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There's no one standard model of jazz, but there are standards. There's a standard repertoire, for sure; also, standard conventions of instrumentation, group interaction, overall "sound." Trumpeter Roy Hargrove, when he commits to playing straight-ahead jazz, leads a quintet that is very comfortable with those standards. If you're new to jazz, it would seem distantly familiar, like how you might imagine jazz to be. If you aren't new to jazz, you might just find it proves how satisfying those standards remain, and how much room for self-expression is in them.
It's what's made Roy Hargrove a star in the jazz world, and what allows the Roy Hargrove quintet to play two straight weeks at the world-famous Village Vanguard in New York City. WBGO and NPR Music will present a live on-air broadcast and live video webcast of the band's early performance on Wednesday, May 25.
Hargrove's current band is an argument for timelessness; for the idea that the elegance and sophistication of classic post-bebop jazz remains appealing today. On his latest quintet album, 2008's Earfood, it's argued well because Hargrove — aside from being a commanding trumpet player, fast or slow — has focused on writing and picking catchy songs. Not just frameworks for improvisations, but songs: tuneful, simple, grooving songs.
At the Vanguard, he started the set off with a number of tunes by mentors — Cedar Walton, Walter Booker, John Hicks, so forth — and standards. (He even took a vocal turn on "Never Let Me Go.") The second half brought more original compositions, including the funky signature "Strasbourg/St. Denis." Hargrove stood aside one peer, alto saxophonist Justin Robinson, and in front of a younger rhythm section — his working band.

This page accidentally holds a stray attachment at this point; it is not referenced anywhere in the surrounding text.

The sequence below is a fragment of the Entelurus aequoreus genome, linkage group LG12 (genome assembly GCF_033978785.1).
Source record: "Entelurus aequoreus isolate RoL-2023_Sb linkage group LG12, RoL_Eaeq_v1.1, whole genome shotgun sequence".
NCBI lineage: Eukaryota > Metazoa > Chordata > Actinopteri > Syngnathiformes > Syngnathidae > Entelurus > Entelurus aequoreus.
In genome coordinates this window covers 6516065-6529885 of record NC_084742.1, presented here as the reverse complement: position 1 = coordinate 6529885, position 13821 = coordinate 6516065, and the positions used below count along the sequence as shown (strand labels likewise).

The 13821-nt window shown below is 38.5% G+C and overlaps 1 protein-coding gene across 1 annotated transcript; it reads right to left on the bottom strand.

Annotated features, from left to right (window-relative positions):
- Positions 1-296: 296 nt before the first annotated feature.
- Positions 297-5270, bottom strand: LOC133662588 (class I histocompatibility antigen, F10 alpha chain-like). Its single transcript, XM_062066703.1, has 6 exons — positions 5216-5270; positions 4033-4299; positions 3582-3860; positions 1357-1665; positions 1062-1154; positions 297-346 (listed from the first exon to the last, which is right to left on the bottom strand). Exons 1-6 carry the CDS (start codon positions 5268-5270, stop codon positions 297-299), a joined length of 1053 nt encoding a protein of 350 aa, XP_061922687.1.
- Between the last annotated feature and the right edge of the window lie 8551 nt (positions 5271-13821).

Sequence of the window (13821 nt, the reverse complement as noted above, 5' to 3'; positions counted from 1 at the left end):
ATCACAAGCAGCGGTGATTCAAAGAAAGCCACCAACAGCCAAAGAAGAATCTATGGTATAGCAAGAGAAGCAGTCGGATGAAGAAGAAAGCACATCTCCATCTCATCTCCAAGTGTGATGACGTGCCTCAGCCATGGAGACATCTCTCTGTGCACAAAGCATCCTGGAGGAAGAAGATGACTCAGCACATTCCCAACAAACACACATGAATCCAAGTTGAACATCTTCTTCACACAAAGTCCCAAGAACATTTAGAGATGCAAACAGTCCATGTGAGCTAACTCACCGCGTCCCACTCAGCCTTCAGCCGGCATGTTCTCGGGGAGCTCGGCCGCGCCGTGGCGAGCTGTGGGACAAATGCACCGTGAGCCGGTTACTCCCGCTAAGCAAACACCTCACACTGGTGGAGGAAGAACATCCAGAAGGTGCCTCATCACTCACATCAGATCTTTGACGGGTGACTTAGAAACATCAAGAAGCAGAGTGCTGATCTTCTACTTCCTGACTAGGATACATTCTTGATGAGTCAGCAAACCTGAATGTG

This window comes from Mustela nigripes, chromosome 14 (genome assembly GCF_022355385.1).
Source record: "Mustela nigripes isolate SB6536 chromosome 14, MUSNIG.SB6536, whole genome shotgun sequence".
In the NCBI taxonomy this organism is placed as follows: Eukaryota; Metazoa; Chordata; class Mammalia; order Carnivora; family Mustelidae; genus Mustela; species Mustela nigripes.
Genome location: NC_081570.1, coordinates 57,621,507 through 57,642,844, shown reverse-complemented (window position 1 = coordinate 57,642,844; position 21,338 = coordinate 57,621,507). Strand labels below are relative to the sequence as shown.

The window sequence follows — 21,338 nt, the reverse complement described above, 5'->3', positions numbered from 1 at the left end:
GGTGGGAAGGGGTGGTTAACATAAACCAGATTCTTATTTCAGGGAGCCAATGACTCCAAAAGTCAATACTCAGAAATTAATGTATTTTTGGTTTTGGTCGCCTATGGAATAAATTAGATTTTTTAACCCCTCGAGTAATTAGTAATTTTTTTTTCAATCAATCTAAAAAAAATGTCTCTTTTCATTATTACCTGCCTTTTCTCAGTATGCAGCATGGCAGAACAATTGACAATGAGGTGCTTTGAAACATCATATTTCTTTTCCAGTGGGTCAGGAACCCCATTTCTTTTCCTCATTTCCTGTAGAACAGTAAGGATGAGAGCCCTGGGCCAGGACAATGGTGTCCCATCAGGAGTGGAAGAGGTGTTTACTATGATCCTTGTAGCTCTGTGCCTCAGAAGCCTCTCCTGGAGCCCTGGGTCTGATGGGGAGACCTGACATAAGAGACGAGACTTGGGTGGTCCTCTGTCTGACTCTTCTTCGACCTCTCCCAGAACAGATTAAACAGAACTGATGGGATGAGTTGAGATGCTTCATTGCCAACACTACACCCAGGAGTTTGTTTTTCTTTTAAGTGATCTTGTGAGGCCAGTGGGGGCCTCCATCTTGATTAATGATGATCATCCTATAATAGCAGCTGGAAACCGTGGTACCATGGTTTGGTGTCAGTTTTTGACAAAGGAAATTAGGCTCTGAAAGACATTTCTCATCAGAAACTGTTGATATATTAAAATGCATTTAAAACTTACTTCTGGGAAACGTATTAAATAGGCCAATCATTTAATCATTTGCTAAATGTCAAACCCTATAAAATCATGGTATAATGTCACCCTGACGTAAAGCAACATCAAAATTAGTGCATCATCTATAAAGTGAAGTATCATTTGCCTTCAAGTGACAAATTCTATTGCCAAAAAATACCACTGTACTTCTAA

Roy Hargrove is 41 now, decades after his talent was "discovered" at a Dallas, Texas, arts magnet high school by Wynton Marsalis. He became something of a teenage prodigy, touring Europe and Japan before age 17 and playing with jazz legends before he could legally drink. Hargrove's early studio efforts focused on his jazz playing — since then, he's also explored Afro-Cuban music with an ensemble called Crisol and started a funk and soul fusion band called the RH Factor. (He's also been tapped to play behind Erykah Badu, Common and D'Angelo as a sideman.)
But straight-ahead jazz is a core value for Hargrove, the swinging-and-having-fun kind. That sense of tradition, honored gracefully, was on display when his quintet performed at the Village Vanguard — a place he has regularly appeared since the early '90s.
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